After years of requests from its users, Facebook has finally confirmed it's working on a dislike button.
"People have asked about the 'dislike' button for many years. Today is a special day, because today is the day I can say we’re working on it and shipping it," said Facebook chief executive Mark Zuckerberg during a live Q&A session Tuesday.
You've long been able to Like something on Facebook with the click of a button. But for some content, that mechanic doesn't always work so well, according to Zuckerberg.
"Not every moment is a good moment," he said. "If you share something that's sad, like a refugee crisis that touches you or a family member passes away — it may not be comfortable to like that post."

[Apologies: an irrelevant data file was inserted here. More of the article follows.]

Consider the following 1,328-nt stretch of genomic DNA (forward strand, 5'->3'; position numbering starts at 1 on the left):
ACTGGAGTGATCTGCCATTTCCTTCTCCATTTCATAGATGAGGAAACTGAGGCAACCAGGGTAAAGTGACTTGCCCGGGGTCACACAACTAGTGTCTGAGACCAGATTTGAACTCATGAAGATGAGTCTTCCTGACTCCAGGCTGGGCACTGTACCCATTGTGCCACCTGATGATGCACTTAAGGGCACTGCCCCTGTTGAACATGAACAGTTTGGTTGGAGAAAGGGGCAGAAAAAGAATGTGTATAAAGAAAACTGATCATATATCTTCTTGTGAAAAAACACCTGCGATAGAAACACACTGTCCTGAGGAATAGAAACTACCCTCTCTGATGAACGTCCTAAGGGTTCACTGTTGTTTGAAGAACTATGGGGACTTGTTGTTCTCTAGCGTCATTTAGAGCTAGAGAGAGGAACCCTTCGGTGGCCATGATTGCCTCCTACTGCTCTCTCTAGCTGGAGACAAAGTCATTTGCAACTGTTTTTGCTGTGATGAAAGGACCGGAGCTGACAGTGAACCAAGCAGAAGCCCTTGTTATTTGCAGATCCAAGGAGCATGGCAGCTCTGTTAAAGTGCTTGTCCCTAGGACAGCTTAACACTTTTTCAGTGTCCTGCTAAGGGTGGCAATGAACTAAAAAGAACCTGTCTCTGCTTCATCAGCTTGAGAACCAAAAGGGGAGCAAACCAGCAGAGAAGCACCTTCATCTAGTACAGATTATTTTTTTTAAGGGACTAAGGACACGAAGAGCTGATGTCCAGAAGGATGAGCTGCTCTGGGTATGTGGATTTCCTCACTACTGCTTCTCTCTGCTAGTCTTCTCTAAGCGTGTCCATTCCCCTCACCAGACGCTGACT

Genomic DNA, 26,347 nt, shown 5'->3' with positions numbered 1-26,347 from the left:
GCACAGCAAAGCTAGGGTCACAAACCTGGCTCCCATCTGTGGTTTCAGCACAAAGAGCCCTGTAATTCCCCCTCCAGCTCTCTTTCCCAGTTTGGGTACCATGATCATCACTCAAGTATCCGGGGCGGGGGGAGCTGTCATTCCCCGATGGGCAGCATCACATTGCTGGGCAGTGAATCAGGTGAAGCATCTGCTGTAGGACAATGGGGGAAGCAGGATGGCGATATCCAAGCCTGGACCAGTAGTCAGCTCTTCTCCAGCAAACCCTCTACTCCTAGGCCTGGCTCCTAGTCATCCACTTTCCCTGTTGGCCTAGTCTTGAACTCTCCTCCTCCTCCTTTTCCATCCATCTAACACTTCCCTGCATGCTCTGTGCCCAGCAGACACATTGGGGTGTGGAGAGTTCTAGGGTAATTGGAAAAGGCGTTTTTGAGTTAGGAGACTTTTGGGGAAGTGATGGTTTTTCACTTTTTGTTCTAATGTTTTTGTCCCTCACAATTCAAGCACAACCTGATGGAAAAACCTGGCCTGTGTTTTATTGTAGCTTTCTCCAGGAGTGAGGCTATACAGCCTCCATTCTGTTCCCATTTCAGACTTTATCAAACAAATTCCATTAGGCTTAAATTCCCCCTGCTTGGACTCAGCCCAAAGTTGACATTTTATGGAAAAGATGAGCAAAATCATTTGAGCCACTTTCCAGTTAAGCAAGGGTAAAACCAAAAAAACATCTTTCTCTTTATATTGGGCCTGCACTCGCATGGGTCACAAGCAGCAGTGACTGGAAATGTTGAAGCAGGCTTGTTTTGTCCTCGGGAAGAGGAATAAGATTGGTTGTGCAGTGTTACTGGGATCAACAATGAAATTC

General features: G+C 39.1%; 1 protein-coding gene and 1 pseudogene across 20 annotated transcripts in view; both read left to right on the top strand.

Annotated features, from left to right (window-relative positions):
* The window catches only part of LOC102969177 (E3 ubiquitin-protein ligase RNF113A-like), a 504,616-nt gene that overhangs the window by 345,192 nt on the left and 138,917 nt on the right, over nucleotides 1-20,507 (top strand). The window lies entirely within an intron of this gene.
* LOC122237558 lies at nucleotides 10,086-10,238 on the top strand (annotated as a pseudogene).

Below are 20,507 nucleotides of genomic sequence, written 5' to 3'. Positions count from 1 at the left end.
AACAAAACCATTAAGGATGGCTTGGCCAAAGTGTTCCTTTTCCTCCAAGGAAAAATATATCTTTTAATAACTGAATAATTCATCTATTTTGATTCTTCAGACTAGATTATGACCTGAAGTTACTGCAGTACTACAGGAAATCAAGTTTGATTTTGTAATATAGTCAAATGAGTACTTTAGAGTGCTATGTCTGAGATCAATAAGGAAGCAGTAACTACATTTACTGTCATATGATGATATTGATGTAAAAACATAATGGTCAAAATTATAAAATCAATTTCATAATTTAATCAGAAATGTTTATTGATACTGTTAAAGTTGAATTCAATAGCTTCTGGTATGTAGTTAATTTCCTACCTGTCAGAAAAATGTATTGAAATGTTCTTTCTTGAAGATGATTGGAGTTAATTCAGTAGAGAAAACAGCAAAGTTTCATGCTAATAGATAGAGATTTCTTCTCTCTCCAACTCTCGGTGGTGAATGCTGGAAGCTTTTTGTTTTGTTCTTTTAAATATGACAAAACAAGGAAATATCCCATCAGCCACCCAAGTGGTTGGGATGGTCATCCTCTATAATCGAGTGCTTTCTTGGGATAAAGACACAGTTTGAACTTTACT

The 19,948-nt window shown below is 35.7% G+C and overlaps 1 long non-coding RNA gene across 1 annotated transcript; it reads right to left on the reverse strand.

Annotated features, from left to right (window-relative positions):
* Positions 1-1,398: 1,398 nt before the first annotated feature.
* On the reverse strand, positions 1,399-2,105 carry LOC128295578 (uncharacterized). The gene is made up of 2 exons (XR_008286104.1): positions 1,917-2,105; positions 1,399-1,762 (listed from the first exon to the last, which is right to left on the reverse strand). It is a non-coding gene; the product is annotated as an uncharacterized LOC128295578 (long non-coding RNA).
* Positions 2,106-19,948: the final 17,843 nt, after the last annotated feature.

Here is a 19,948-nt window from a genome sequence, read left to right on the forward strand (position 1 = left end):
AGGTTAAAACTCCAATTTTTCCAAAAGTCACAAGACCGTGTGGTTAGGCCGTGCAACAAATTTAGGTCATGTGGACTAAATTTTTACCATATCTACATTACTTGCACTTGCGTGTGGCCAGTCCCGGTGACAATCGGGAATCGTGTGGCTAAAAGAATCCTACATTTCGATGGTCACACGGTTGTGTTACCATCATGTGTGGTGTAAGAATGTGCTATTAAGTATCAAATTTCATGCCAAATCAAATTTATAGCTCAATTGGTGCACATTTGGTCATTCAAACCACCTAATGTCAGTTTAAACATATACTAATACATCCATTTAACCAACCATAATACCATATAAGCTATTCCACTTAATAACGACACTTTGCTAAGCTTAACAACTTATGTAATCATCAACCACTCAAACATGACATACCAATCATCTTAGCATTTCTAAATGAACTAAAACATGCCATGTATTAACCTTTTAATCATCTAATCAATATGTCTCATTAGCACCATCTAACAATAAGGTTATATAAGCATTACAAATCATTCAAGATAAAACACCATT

The answer to that problem might casually be referred to as a "dislike" button. But Zuckerberg consciously wanted to avoid creating a system of reddit-style upvotes and downvotes. And with good reason: Unlike reddit, Facebook's feed is the product of a sophisticated algorithm, which means it would need to be taught how to handle the new button. Would a torrent of dislikes serve to bury a post in your newsfeed? Or elevate it?
Facebook's answer seems to be "neither." What the service appears to prefer is something that allows you to express "empathy" with "more options." This isn't the first time Zuckerberg has considered the idea; in December, he revealed that he'd been weighing how to implement a dislike button that would be a "force for good."
Perhaps this could mean not a single button but rather a range of possible responses that offer alternatives to the like without being its direct opposite.